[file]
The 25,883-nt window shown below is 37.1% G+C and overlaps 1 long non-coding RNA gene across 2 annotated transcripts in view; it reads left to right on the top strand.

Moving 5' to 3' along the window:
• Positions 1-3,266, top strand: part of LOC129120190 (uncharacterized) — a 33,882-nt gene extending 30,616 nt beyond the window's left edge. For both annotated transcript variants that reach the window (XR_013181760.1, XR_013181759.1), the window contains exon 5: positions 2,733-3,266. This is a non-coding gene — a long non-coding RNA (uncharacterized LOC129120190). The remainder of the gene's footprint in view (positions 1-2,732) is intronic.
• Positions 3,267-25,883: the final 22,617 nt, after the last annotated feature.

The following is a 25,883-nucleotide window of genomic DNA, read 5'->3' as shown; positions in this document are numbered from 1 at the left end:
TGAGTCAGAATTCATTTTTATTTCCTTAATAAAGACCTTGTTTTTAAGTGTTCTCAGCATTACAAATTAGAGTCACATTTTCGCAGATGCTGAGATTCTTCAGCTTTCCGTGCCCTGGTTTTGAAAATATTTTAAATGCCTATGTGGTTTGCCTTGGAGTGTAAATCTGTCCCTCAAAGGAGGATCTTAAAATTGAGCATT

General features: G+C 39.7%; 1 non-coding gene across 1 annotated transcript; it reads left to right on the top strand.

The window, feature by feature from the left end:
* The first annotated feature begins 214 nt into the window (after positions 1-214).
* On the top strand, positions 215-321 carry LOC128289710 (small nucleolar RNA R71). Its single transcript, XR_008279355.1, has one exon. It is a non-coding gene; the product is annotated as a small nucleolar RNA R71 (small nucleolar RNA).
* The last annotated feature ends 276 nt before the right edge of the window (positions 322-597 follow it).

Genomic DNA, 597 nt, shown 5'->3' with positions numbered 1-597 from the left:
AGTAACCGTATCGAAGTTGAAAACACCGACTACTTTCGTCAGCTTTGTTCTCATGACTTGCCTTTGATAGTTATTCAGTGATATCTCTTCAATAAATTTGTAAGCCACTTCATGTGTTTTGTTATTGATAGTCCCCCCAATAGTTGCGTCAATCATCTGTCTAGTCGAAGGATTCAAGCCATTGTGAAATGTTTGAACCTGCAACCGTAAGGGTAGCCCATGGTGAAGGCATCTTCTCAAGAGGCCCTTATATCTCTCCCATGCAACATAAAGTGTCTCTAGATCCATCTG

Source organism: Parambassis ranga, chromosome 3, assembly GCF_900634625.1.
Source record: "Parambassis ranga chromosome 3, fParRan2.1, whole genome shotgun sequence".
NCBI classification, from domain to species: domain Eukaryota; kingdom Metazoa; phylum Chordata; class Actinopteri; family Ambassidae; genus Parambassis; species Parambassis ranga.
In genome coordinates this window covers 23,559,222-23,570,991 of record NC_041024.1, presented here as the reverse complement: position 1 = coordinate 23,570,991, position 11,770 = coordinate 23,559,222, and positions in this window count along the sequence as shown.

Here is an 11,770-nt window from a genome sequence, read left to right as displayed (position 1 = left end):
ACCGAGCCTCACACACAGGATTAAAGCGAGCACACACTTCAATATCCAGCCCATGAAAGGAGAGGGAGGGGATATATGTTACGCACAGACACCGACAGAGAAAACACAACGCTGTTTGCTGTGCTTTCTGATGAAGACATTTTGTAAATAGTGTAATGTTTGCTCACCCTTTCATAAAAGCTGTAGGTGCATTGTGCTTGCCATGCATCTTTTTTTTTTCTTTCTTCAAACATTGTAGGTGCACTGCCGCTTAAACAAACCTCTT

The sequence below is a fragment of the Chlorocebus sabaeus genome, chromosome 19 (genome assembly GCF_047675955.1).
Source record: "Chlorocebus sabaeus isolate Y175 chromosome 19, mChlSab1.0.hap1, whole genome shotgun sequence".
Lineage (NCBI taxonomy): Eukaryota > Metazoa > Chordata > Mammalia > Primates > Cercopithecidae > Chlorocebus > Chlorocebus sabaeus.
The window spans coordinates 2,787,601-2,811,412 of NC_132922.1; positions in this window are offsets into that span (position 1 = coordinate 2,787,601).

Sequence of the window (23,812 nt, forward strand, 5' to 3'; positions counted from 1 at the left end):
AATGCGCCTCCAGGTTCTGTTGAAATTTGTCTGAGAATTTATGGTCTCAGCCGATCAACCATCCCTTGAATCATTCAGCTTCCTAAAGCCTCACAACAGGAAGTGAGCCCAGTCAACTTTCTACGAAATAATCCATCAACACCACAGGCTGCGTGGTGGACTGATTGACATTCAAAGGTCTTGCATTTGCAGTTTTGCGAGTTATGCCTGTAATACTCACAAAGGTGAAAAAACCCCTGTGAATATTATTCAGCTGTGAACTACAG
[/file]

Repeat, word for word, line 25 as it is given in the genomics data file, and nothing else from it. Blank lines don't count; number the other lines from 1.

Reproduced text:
AATGCGCCTCCAGGTTCTGTTGAAATTTGTCTGAGAATTTATGGTCTCAGCCGATCAACCATCCCTTGAATCATTCAGCTTCCTAAAGCCTCACAACAGGAAGTGAGCCCAGTCAACTTTCTACGAAATAATCCATCAACACCACAGGCTGCGTGGTGGACTGATTGACATTCAAAGGTCTTGCATTTGCAGTTTTGCGAGTTATGCCTGTAATACTCACAAAGGTGAAAAAACCCCTGTGAATATTATTCAGCTGTGAACTACAG